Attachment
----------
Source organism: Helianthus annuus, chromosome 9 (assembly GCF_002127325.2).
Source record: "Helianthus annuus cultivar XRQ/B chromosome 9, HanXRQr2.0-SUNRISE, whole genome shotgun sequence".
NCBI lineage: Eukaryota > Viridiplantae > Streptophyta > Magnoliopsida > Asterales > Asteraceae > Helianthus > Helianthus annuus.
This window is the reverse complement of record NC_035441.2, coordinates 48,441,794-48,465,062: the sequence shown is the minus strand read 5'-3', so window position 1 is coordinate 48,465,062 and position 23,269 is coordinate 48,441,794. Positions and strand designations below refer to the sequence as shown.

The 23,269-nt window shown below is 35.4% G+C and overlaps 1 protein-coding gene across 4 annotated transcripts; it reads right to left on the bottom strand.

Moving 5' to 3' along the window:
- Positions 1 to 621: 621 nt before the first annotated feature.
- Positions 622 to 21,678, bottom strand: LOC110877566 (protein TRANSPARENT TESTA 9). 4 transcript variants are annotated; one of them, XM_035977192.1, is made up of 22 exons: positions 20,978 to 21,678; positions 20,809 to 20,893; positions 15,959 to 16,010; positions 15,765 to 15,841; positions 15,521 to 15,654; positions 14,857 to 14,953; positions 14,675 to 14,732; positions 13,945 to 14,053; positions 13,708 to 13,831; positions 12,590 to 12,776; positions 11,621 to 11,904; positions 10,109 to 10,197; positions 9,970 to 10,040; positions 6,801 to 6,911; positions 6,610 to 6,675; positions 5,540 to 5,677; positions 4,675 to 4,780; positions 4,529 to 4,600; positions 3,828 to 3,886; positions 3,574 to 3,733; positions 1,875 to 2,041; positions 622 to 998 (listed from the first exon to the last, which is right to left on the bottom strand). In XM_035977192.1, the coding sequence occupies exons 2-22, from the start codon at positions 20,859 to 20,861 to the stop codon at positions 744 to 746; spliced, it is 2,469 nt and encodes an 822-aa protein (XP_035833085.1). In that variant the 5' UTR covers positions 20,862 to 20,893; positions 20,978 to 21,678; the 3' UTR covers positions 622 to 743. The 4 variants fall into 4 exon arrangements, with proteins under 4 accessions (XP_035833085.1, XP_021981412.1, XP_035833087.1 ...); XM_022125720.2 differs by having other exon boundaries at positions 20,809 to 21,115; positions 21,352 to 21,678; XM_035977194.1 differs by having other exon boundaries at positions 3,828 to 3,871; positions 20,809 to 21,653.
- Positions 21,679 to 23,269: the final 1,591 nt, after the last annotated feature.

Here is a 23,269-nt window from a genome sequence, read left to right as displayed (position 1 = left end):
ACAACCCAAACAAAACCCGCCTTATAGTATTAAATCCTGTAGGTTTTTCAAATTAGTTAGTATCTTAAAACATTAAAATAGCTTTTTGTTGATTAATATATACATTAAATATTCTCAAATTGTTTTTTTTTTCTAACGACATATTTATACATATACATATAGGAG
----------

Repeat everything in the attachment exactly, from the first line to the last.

Source organism: Helianthus annuus, chromosome 9 (assembly GCF_002127325.2).
Source record: "Helianthus annuus cultivar XRQ/B chromosome 9, HanXRQr2.0-SUNRISE, whole genome shotgun sequence".
NCBI lineage: Eukaryota > Viridiplantae > Streptophyta > Magnoliopsida > Asterales > Asteraceae > Helianthus > Helianthus annuus.
This window is the reverse complement of record NC_035441.2, coordinates 48,441,794-48,465,062: the sequence shown is the minus strand read 5'-3', so window position 1 is coordinate 48,465,062 and position 23,269 is coordinate 48,441,794. Positions and strand designations below refer to the sequence as shown.

The 23,269-nt window shown below is 35.4% G+C and overlaps 1 protein-coding gene across 4 annotated transcripts; it reads right to left on the bottom strand.

Moving 5' to 3' along the window:
- Positions 1 to 621: 621 nt before the first annotated feature.
- Positions 622 to 21,678, bottom strand: LOC110877566 (protein TRANSPARENT TESTA 9). 4 transcript variants are annotated; one of them, XM_035977192.1, is made up of 22 exons: positions 20,978 to 21,678; positions 20,809 to 20,893; positions 15,959 to 16,010; positions 15,765 to 15,841; positions 15,521 to 15,654; positions 14,857 to 14,953; positions 14,675 to 14,732; positions 13,945 to 14,053; positions 13,708 to 13,831; positions 12,590 to 12,776; positions 11,621 to 11,904; positions 10,109 to 10,197; positions 9,970 to 10,040; positions 6,801 to 6,911; positions 6,610 to 6,675; positions 5,540 to 5,677; positions 4,675 to 4,780; positions 4,529 to 4,600; positions 3,828 to 3,886; positions 3,574 to 3,733; positions 1,875 to 2,041; positions 622 to 998 (listed from the first exon to the last, which is right to left on the bottom strand). In XM_035977192.1, the coding sequence occupies exons 2-22, from the start codon at positions 20,859 to 20,861 to the stop codon at positions 744 to 746; spliced, it is 2,469 nt and encodes an 822-aa protein (XP_035833085.1). In that variant the 5' UTR covers positions 20,862 to 20,893; positions 20,978 to 21,678; the 3' UTR covers positions 622 to 743. The 4 variants fall into 4 exon arrangements, with proteins under 4 accessions (XP_035833085.1, XP_021981412.1, XP_035833087.1 ...); XM_022125720.2 differs by having other exon boundaries at positions 20,809 to 21,115; positions 21,352 to 21,678; XM_035977194.1 differs by having other exon boundaries at positions 3,828 to 3,871; positions 20,809 to 21,653.
- Positions 21,679 to 23,269: the final 1,591 nt, after the last annotated feature.

Here is a 23,269-nt window from a genome sequence, read left to right as displayed (position 1 = left end):
ACAACCCAAACAAAACCCGCCTTATAGTATTAAATCCTGTAGGTTTTTCAAATTAGTTAGTATCTTAAAACATTAAAATAGCTTTTTGTTGATTAATATATACATTAAATATTCTCAAATTGTTTTTTTTTTCTAACGACATATTTATACATATACATATAGGAG